The Congress of South African Trade Unions (COSATU) has noted President Cyril Ramaphosa’s decision to move the country to lockdown alert level one. This move to alert level one will help further reopen the economy. We hope that this will be done in a responsible manner that avoids a surge in infections.
We remain concerned about the rush to prematurely limit various health and safety measures. This risk exposing us to a second wave, we need to learn to live with the health and safety measures as a part of living with the new normal.
We also remain concerned that many employers and health institutions are failing to provide workers with adequate personal Protective Equipment and ensure the safety of their workers.
It is critical for all South Africans to continue abide by the relevant health and safety measures e.g. wearing of masks, washing of hands, social distancing etc. We cannot afford to be complacent.
We note the limited reopening of international borders. This will be a welcome boost for the struggling tourism industry; however, it is critical for government and the banks to provide real and urgent economic relief for the tourism sector.
We welcome the extension of the UIF TERS Scheme to continue to take care of the most vulnerable workers, whose incomes have been compromised by COVID-19. However, the massive systemic crises at the UIF require serious introspection by government, especially the department of labour.
It is disappointing that the President did not announce measures to address the chaos in distributing social grants by SASSA. SASSA has been bogged down by massive delays frustrating millions of desperate people.
The Federation also welcomes the review and adjustment of the criterion used to help companies access the R200 billion loan guarantee scheme. It is shameful that the National Treasury, the Banks, and the Reserve Bank have not been held accountable for their incompetence in managing the R200 billion Credit Guarantee Scheme. Treasury’s lethargy and the banks’ excessive lending conditions will condemn millions to unemployment and poverty.
This review will hopefully help many companies that are on the verge of collapsing. We still demand that government assistance to private sector companies should be conditional on them stopping retrenchments. If this is not done, it will lead to a corporate welfare system.
We note the progress being made to put together a comprehensive economic recovery plan ,by social partners at Nedlac, to kickstart the economy. This will hopefully include a massive injection of new money into the economy and dedicated sectoral support for the most heavily battered parts of the economy.
COSATU remains in support of strong intervention by the state in the economy and will continue to reject the overreliance on the market economy. This view has been powerfully validated and reinforced by the latest statistics that show that the economy has declined by 51% in the second quarter. The current economic crisis is a direct result of the government’s embrace of market fundamentalism.
The current economic trends have unleashed very harsh conditions especially for the working class and the poor. We expect the government’s measures for economic reopening and support to adopt a job-intensive approach, backed by stronger employment policies. Public and private sector co-ordination on stimulus packages and debt relief measures is critical in delivering an effective and sustainable recovery.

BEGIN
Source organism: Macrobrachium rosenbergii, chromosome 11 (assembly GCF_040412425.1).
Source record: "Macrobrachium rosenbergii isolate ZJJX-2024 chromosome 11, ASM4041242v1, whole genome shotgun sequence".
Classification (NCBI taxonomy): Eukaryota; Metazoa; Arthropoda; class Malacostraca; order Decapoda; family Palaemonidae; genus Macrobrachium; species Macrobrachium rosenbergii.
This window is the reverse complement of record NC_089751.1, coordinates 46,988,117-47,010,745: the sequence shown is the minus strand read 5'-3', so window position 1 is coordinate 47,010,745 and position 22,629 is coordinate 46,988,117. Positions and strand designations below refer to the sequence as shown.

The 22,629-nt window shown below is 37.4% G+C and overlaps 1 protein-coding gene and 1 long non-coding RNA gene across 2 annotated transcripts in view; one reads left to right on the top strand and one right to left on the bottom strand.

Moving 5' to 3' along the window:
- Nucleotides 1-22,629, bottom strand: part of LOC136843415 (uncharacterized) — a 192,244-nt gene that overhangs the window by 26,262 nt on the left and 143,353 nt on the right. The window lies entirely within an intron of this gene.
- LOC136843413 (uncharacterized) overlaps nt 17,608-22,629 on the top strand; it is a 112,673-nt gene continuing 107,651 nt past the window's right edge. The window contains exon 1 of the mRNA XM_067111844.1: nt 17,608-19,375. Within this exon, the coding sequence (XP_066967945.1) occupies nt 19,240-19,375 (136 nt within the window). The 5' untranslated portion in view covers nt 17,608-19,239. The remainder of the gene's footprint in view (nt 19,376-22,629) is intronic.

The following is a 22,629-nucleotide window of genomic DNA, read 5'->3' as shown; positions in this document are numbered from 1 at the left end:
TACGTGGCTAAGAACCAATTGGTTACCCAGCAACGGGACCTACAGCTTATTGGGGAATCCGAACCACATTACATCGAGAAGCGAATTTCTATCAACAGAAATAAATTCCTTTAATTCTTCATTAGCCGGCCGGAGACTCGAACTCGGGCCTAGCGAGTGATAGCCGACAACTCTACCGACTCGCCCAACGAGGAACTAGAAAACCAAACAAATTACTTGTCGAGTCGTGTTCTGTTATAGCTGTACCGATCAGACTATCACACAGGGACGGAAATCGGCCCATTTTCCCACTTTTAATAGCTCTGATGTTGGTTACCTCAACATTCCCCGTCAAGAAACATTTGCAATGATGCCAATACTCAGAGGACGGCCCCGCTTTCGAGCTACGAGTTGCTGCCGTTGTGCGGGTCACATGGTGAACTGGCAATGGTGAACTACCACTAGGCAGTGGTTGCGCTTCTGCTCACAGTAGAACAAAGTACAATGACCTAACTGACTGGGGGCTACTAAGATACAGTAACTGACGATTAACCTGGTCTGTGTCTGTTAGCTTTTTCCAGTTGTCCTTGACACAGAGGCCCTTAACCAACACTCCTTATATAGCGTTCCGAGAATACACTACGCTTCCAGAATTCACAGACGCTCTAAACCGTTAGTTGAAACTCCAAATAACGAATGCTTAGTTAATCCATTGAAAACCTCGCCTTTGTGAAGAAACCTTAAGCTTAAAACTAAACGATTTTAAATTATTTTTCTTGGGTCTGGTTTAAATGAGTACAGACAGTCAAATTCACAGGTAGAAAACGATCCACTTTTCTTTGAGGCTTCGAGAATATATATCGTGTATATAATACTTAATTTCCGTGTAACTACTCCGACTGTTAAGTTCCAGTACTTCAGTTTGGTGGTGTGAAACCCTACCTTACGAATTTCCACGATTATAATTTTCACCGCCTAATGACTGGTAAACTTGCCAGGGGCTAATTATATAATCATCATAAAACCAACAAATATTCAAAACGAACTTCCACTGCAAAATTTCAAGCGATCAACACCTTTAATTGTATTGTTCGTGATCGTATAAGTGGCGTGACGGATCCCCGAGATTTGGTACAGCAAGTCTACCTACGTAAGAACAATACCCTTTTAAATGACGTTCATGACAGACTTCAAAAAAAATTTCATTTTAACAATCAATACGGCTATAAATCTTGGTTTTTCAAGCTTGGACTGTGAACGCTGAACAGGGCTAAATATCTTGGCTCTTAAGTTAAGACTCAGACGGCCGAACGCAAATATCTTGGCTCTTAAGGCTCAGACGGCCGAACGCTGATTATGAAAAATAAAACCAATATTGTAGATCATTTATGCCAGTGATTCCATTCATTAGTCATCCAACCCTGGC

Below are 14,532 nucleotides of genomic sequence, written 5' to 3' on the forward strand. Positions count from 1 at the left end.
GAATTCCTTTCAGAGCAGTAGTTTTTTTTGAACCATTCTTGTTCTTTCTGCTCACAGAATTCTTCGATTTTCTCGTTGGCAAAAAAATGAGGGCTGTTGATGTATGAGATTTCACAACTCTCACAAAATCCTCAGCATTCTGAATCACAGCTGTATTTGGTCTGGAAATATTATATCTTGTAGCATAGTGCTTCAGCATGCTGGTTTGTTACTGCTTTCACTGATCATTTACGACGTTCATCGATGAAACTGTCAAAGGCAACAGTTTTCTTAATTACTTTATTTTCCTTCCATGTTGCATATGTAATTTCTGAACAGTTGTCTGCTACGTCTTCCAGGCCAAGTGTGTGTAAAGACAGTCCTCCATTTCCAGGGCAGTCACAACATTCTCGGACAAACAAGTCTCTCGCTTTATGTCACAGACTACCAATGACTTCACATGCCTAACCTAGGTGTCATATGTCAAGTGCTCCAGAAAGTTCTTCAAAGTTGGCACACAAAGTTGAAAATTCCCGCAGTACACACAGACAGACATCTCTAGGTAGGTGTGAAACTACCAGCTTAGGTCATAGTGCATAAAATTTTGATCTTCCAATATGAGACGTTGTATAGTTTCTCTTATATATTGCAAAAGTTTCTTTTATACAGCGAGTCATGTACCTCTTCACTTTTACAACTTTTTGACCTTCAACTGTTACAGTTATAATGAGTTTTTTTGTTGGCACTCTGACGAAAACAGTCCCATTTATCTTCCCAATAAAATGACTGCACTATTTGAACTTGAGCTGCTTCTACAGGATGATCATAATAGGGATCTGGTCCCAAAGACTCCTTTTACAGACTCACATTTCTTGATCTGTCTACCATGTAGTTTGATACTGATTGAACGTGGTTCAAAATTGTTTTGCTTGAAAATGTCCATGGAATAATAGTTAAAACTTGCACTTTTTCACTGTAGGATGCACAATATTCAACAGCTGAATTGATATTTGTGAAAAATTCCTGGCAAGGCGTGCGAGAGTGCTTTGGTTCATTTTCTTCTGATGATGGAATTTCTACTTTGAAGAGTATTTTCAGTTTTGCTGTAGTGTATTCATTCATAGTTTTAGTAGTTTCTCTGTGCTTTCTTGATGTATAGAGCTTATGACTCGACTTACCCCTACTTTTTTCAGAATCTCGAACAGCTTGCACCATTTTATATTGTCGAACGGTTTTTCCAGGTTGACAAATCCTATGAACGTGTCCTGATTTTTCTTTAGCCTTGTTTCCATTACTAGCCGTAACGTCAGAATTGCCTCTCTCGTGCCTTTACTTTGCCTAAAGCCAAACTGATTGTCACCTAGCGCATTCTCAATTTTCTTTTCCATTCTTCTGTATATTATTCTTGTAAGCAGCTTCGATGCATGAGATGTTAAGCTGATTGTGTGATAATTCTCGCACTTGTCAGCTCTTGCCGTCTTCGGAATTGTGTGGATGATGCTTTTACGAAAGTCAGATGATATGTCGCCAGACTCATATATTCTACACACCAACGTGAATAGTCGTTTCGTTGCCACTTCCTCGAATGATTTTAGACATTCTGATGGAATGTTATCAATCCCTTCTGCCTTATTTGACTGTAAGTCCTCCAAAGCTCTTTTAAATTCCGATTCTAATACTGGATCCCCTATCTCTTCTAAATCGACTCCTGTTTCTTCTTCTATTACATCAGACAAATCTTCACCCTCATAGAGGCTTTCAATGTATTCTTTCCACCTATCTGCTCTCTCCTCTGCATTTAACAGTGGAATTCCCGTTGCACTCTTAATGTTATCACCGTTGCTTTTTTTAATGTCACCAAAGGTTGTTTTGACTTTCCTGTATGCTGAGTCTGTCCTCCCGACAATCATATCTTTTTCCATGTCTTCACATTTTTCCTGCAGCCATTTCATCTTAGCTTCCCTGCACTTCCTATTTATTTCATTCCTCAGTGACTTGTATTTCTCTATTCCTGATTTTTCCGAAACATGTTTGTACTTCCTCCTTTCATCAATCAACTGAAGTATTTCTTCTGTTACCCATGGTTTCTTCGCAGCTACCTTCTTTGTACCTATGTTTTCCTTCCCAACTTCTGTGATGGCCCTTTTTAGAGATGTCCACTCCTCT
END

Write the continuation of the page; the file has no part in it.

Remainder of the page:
We need a plan to deal with imploding SOEs. COSATU also demands an aggressive intervention by the government to help workers and consumers sinking under the mountain of debt. The South African Reserve announced last year that 75% of households’ income is spent on debt. This is worrying for an economy where consumer spending contributes 60% to it.
The issue of debt was already an albatross that was weighing this country’s economy down even before the outbreak of COVID-19. The government cannot solve the country’s economic problems without addressing the problem of personal debt. This to a certain extent was caused by reckless lending and high-interest rates by the banks and the Reserve Bank.
We note the progress report on fighting corruption, but we shall judge the government on the results and not its intentions. Success in the fight against corruption should mean that profiteering by corporations and looting by politically connected individuals is dealt with and criminals are locked up.
In the age of rapid technological development and advancement, we also need an urgent jobs-plan to ensure that the pandemic is not used opportunistically to replace workers with machines. Some of the ongoing retrenchments are unjustifiable.
Lastly, a positive trend in declining Covid-19 infection rates and the increasing recovery rates is a testimony to the hard work of the frontline workers, who have heroically carried the nation on their backs. It is about time that they are given the money that was illegally taken from them.
COSATU finds it unacceptable that five years ago the Federation was fighting the Free Market Foundation in its attempt to undermine Collective Bargaining, in courts, but today the offensive against collective bargaining is being led by the ANC government. Government needs to fix this and fix it fast.
Issued by COSATU
Sizwe Pamla (Cosatu National Spokesperson)
Tel: 011 339 4911
Fax: 011 339 5080
Cell: 060 975 6794